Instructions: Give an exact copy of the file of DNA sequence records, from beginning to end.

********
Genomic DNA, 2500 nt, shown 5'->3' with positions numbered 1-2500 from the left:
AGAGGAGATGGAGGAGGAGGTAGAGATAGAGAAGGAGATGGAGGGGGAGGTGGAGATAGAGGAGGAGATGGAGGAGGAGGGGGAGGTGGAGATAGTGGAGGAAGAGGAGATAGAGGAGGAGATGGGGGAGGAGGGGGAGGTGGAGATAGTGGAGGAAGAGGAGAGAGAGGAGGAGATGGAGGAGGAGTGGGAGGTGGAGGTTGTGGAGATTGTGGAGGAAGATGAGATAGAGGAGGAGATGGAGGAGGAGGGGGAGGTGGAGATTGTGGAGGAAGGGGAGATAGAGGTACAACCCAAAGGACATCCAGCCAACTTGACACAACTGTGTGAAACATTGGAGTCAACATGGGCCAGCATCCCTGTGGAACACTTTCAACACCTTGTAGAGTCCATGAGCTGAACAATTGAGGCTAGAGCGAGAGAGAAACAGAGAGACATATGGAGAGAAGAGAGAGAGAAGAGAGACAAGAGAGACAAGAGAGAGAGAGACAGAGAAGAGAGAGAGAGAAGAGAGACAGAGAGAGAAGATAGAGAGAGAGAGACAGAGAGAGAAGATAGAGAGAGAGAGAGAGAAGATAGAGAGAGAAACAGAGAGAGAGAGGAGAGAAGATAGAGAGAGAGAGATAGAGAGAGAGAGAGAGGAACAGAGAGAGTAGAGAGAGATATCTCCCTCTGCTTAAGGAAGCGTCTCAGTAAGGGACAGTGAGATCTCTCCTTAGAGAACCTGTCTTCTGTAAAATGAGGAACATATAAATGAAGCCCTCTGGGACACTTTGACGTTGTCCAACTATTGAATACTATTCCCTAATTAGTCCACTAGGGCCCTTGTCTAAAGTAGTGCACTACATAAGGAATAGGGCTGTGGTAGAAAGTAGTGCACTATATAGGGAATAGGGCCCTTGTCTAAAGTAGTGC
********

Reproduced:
Genomic DNA, 2500 nt, shown 5'->3' with positions numbered 1-2500 from the left:
AGAGGAGATGGAGGAGGAGGTAGAGATAGAGAAGGAGATGGAGGGGGAGGTGGAGATAGAGGAGGAGATGGAGGAGGAGGGGGAGGTGGAGATAGTGGAGGAAGAGGAGATAGAGGAGGAGATGGGGGAGGAGGGGGAGGTGGAGATAGTGGAGGAAGAGGAGAGAGAGGAGGAGATGGAGGAGGAGTGGGAGGTGGAGGTTGTGGAGATTGTGGAGGAAGATGAGATAGAGGAGGAGATGGAGGAGGAGGGGGAGGTGGAGATTGTGGAGGAAGGGGAGATAGAGGTACAACCCAAAGGACATCCAGCCAACTTGACACAACTGTGTGAAACATTGGAGTCAACATGGGCCAGCATCCCTGTGGAACACTTTCAACACCTTGTAGAGTCCATGAGCTGAACAATTGAGGCTAGAGCGAGAGAGAAACAGAGAGACATATGGAGAGAAGAGAGAGAGAAGAGAGACAAGAGAGACAAGAGAGAGAGAGACAGAGAAGAGAGAGAGAGAAGAGAGACAGAGAGAGAAGATAGAGAGAGAGAGACAGAGAGAGAAGATAGAGAGAGAGAGAGAGAAGATAGAGAGAGAAACAGAGAGAGAGAGGAGAGAAGATAGAGAGAGAGAGATAGAGAGAGAGAGAGAGGAACAGAGAGAGTAGAGAGAGATATCTCCCTCTGCTTAAGGAAGCGTCTCAGTAAGGGACAGTGAGATCTCTCCTTAGAGAACCTGTCTTCTGTAAAATGAGGAACATATAAATGAAGCCCTCTGGGACACTTTGACGTTGTCCAACTATTGAATACTATTCCCTAATTAGTCCACTAGGGCCCTTGTCTAAAGTAGTGCACTACATAAGGAATAGGGCTGTGGTAGAAAGTAGTGCACTATATAGGGAATAGGGCCCTTGTCTAAAGTAGTGC